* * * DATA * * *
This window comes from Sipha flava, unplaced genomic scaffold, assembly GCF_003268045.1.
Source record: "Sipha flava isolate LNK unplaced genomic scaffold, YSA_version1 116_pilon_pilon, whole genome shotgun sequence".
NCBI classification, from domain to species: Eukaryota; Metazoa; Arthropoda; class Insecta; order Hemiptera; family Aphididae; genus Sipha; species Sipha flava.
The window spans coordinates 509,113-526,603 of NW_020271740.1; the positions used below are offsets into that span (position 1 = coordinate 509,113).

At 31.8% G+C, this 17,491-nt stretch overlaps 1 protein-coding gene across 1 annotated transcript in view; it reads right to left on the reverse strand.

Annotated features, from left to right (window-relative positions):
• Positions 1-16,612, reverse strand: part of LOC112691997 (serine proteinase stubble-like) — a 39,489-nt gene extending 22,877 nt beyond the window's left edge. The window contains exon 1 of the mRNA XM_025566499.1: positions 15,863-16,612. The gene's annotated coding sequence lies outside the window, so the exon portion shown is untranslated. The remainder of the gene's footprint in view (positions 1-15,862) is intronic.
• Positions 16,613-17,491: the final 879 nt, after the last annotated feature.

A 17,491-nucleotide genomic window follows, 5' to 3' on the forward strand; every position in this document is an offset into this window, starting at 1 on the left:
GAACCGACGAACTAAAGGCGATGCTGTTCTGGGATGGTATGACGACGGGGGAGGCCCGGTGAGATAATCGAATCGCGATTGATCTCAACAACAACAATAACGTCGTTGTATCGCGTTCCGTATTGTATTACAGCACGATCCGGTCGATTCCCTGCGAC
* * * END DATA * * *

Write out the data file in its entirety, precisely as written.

This window comes from Sipha flava, unplaced genomic scaffold, assembly GCF_003268045.1.
Source record: "Sipha flava isolate LNK unplaced genomic scaffold, YSA_version1 116_pilon_pilon, whole genome shotgun sequence".
NCBI classification, from domain to species: Eukaryota; Metazoa; Arthropoda; class Insecta; order Hemiptera; family Aphididae; genus Sipha; species Sipha flava.
The window spans coordinates 509,113-526,603 of NW_020271740.1; the positions used below are offsets into that span (position 1 = coordinate 509,113).

At 31.8% G+C, this 17,491-nt stretch overlaps 1 protein-coding gene across 1 annotated transcript in view; it reads right to left on the reverse strand.

Annotated features, from left to right (window-relative positions):
• Positions 1-16,612, reverse strand: part of LOC112691997 (serine proteinase stubble-like) — a 39,489-nt gene extending 22,877 nt beyond the window's left edge. The window contains exon 1 of the mRNA XM_025566499.1: positions 15,863-16,612. The gene's annotated coding sequence lies outside the window, so the exon portion shown is untranslated. The remainder of the gene's footprint in view (positions 1-15,862) is intronic.
• Positions 16,613-17,491: the final 879 nt, after the last annotated feature.

A 17,491-nucleotide genomic window follows, 5' to 3' on the forward strand; every position in this document is an offset into this window, starting at 1 on the left:
GAACCGACGAACTAAAGGCGATGCTGTTCTGGGATGGTATGACGACGGGGGAGGCCCGGTGAGATAATCGAATCGCGATTGATCTCAACAACAACAATAACGTCGTTGTATCGCGTTCCGTATTGTATTACAGCACGATCCGGTCGATTCCCTGCGAC